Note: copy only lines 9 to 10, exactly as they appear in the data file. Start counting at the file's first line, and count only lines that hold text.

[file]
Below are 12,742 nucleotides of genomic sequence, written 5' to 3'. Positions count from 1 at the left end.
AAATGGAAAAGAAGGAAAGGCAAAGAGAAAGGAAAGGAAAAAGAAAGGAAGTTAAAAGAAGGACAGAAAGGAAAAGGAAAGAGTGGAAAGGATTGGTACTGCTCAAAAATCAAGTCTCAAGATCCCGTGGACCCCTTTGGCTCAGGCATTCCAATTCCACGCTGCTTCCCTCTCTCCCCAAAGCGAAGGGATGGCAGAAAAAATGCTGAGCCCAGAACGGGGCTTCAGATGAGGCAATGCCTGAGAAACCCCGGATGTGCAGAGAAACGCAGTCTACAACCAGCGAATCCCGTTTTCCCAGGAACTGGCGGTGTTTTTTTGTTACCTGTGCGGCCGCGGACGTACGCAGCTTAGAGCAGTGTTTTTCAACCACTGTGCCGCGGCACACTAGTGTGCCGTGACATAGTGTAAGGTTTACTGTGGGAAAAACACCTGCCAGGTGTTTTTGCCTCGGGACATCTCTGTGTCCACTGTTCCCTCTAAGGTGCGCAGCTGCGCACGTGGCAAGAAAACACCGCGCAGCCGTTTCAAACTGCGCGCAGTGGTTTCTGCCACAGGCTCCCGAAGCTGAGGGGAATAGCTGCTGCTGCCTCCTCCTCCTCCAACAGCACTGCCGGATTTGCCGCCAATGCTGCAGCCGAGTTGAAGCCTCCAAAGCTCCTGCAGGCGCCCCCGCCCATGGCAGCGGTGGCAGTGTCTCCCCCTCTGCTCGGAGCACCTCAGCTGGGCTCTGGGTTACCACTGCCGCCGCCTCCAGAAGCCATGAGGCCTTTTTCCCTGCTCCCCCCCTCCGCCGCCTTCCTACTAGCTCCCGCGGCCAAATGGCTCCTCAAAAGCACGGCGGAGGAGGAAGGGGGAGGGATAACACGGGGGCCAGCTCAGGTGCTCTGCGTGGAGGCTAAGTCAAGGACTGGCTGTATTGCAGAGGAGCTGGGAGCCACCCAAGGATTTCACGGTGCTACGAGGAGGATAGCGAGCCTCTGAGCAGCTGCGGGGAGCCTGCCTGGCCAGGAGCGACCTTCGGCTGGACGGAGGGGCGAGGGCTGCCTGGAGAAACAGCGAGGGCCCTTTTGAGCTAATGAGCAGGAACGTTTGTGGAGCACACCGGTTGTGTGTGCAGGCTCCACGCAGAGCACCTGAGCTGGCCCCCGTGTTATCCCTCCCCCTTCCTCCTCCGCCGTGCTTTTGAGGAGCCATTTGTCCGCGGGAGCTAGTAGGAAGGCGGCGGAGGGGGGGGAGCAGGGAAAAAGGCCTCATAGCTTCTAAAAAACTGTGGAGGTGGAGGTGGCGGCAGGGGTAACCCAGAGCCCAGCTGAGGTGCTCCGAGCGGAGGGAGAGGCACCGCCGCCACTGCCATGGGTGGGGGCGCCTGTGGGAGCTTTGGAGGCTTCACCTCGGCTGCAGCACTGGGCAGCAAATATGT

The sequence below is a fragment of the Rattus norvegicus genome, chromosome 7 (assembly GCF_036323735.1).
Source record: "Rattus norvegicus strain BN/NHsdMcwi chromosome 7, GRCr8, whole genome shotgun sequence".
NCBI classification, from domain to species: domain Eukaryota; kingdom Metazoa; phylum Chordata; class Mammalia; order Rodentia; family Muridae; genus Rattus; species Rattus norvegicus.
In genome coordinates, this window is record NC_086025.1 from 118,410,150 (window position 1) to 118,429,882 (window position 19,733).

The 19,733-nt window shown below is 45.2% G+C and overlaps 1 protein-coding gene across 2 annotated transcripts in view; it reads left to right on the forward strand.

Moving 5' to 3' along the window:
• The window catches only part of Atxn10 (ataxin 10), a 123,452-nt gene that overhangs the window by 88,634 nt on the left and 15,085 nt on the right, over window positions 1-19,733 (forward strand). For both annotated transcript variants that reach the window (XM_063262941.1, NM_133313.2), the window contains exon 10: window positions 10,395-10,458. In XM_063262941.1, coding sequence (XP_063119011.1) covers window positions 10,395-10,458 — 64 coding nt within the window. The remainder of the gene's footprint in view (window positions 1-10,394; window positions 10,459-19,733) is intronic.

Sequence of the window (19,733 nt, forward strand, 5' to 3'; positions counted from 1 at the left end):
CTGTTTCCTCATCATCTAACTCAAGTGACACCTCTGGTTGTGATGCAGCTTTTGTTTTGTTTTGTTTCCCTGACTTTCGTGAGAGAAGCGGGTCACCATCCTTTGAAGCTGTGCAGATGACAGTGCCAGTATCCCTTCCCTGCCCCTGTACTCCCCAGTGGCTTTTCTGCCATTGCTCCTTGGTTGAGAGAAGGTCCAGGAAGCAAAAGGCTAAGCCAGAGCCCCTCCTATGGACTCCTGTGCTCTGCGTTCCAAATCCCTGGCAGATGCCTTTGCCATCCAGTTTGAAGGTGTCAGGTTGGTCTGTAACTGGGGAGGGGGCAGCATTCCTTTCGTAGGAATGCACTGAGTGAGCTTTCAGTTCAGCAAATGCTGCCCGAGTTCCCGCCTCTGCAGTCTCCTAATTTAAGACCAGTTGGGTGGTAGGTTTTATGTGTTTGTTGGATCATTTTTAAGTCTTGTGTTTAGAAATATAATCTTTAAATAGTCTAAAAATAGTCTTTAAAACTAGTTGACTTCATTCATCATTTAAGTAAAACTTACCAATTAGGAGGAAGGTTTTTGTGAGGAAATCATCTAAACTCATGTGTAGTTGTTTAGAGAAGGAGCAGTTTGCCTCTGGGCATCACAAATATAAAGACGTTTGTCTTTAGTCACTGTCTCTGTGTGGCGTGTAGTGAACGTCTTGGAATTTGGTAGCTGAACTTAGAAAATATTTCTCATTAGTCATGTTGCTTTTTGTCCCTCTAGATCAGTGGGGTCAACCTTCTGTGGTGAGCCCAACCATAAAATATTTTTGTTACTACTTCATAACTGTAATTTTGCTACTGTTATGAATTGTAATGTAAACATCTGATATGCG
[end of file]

• The window catches only part of Atxn10 (ataxin 10), a 123,452-nt gene that overhangs the window by 88,634 nt on the left and 15,085 nt on the right, over window positions 1-19,733 (forward strand). For both annotated transcript variants that reach the window (XM_063262941.1, NM_133313.2), the window contains exon 10: window positions 10,395-10,458. In XM_063262941.1, coding sequence (XP_063119011.1) covers window positions 10,395-10,458 — 64 coding nt within the window. The remainder of the gene's footprint in view (window positions 1-10,394; window positions 10,459-19,733) is intronic.

Sequence of the window (19,733 nt, forward strand, 5' to 3'; positions counted from 1 at the left end):